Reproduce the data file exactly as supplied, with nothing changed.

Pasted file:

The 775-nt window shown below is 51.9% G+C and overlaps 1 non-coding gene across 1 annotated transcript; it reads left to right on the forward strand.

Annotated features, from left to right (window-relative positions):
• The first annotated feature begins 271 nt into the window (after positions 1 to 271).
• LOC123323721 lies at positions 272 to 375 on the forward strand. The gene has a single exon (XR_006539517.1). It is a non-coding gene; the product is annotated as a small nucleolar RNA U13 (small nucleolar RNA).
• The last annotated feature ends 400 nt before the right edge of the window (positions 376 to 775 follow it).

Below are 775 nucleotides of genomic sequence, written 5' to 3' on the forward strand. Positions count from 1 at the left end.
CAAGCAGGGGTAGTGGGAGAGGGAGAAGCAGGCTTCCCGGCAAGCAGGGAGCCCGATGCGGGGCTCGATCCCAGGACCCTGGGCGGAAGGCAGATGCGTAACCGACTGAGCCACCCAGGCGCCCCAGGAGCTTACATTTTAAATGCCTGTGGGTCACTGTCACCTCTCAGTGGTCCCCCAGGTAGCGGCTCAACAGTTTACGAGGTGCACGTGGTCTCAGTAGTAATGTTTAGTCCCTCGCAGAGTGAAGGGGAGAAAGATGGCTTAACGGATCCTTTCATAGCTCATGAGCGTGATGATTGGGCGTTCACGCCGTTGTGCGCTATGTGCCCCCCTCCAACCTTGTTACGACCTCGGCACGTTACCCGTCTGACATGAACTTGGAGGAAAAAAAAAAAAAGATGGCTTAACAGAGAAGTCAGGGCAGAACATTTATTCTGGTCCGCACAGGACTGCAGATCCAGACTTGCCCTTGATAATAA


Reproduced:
The 775-nt window shown below is 51.9% G+C and overlaps 1 non-coding gene across 1 annotated transcript; it reads left to right on the forward strand.

Annotated features, from left to right (window-relative positions):
• The first annotated feature begins 271 nt into the window (after positions 1 to 271).
• LOC123323721 lies at positions 272 to 375 on the forward strand. The gene has a single exon (XR_006539517.1). It is a non-coding gene; the product is annotated as a small nucleolar RNA U13 (small nucleolar RNA).
• The last annotated feature ends 400 nt before the right edge of the window (positions 376 to 775 follow it).

Below are 775 nucleotides of genomic sequence, written 5' to 3' on the forward strand. Positions count from 1 at the left end.
CAAGCAGGGGTAGTGGGAGAGGGAGAAGCAGGCTTCCCGGCAAGCAGGGAGCCCGATGCGGGGCTCGATCCCAGGACCCTGGGCGGAAGGCAGATGCGTAACCGACTGAGCCACCCAGGCGCCCCAGGAGCTTACATTTTAAATGCCTGTGGGTCACTGTCACCTCTCAGTGGTCCCCCAGGTAGCGGCTCAACAGTTTACGAGGTGCACGTGGTCTCAGTAGTAATGTTTAGTCCCTCGCAGAGTGAAGGGGAGAAAGATGGCTTAACGGATCCTTTCATAGCTCATGAGCGTGATGATTGGGCGTTCACGCCGTTGTGCGCTATGTGCCCCCCTCCAACCTTGTTACGACCTCGGCACGTTACCCGTCTGACATGAACTTGGAGGAAAAAAAAAAAAAGATGGCTTAACAGAGAAGTCAGGGCAGAACATTTATTCTGGTCCGCACAGGACTGCAGATCCAGACTTGCCCTTGATAATAA